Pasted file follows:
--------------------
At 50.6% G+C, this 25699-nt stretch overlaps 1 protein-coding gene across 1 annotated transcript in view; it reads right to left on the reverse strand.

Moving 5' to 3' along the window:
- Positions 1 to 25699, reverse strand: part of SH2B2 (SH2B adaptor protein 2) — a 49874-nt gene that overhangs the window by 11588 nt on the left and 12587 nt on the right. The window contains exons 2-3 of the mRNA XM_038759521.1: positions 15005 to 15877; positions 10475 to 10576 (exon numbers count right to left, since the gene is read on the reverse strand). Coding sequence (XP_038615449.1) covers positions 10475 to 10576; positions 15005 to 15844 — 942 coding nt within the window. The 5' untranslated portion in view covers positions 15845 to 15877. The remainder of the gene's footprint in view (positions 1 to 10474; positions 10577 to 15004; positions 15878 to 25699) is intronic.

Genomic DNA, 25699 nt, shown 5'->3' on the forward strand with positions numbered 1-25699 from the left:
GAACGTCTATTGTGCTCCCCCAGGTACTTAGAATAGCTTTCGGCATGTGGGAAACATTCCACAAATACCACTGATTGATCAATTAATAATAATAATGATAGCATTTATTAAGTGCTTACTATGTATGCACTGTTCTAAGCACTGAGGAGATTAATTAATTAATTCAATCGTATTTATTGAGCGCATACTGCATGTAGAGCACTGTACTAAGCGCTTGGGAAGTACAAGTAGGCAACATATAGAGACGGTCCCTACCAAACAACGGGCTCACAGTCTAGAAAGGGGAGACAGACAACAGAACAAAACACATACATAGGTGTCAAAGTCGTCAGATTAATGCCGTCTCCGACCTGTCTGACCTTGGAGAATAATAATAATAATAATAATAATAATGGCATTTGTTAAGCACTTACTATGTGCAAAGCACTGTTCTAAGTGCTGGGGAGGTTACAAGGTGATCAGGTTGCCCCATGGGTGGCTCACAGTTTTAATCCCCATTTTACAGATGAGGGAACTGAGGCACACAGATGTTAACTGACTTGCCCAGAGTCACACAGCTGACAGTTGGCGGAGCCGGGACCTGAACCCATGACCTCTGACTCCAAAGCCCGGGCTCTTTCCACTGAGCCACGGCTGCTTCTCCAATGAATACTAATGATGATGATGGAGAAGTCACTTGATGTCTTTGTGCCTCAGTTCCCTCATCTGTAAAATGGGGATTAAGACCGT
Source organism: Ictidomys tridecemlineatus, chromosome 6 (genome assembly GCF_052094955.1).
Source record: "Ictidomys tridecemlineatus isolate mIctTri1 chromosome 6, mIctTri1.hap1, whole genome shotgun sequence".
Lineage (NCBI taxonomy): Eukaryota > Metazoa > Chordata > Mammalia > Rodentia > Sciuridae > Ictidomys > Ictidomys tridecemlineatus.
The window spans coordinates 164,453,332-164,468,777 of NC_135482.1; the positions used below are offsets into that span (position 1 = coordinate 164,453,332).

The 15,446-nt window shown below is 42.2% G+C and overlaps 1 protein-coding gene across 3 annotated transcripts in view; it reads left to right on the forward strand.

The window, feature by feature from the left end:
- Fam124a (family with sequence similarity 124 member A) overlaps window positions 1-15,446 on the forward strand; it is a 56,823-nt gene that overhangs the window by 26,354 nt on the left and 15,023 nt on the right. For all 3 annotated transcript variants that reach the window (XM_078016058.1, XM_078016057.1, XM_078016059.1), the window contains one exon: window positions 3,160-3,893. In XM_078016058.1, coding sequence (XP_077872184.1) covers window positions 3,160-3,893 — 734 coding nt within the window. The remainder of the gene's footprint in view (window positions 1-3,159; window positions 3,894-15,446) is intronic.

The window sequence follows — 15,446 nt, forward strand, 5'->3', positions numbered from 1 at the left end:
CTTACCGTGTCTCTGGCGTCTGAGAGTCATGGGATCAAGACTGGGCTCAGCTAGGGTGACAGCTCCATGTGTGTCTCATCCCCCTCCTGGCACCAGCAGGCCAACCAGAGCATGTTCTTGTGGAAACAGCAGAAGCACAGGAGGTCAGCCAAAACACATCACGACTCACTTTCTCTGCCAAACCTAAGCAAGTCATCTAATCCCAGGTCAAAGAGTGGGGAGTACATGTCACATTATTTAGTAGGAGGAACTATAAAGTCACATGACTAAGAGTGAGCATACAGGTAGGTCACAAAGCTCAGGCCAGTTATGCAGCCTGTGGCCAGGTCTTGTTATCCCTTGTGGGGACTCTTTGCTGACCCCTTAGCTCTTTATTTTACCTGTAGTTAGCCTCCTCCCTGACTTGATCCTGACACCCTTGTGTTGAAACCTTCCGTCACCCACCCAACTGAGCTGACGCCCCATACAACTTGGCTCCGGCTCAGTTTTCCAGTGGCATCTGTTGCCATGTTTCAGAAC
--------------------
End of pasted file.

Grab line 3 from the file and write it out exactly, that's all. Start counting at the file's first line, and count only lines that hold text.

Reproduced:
- Positions 1 to 25699, reverse strand: part of SH2B2 (SH2B adaptor protein 2) — a 49874-nt gene that overhangs the window by 11588 nt on the left and 12587 nt on the right. The window contains exons 2-3 of the mRNA XM_038759521.1: positions 15005 to 15877; positions 10475 to 10576 (exon numbers count right to left, since the gene is read on the reverse strand). Coding sequence (XP_038615449.1) covers positions 10475 to 10576; positions 15005 to 15844 — 942 coding nt within the window. The 5' untranslated portion in view covers positions 15845 to 15877. The remainder of the gene's footprint in view (positions 1 to 10474; positions 10577 to 15004; positions 15878 to 25699) is intronic.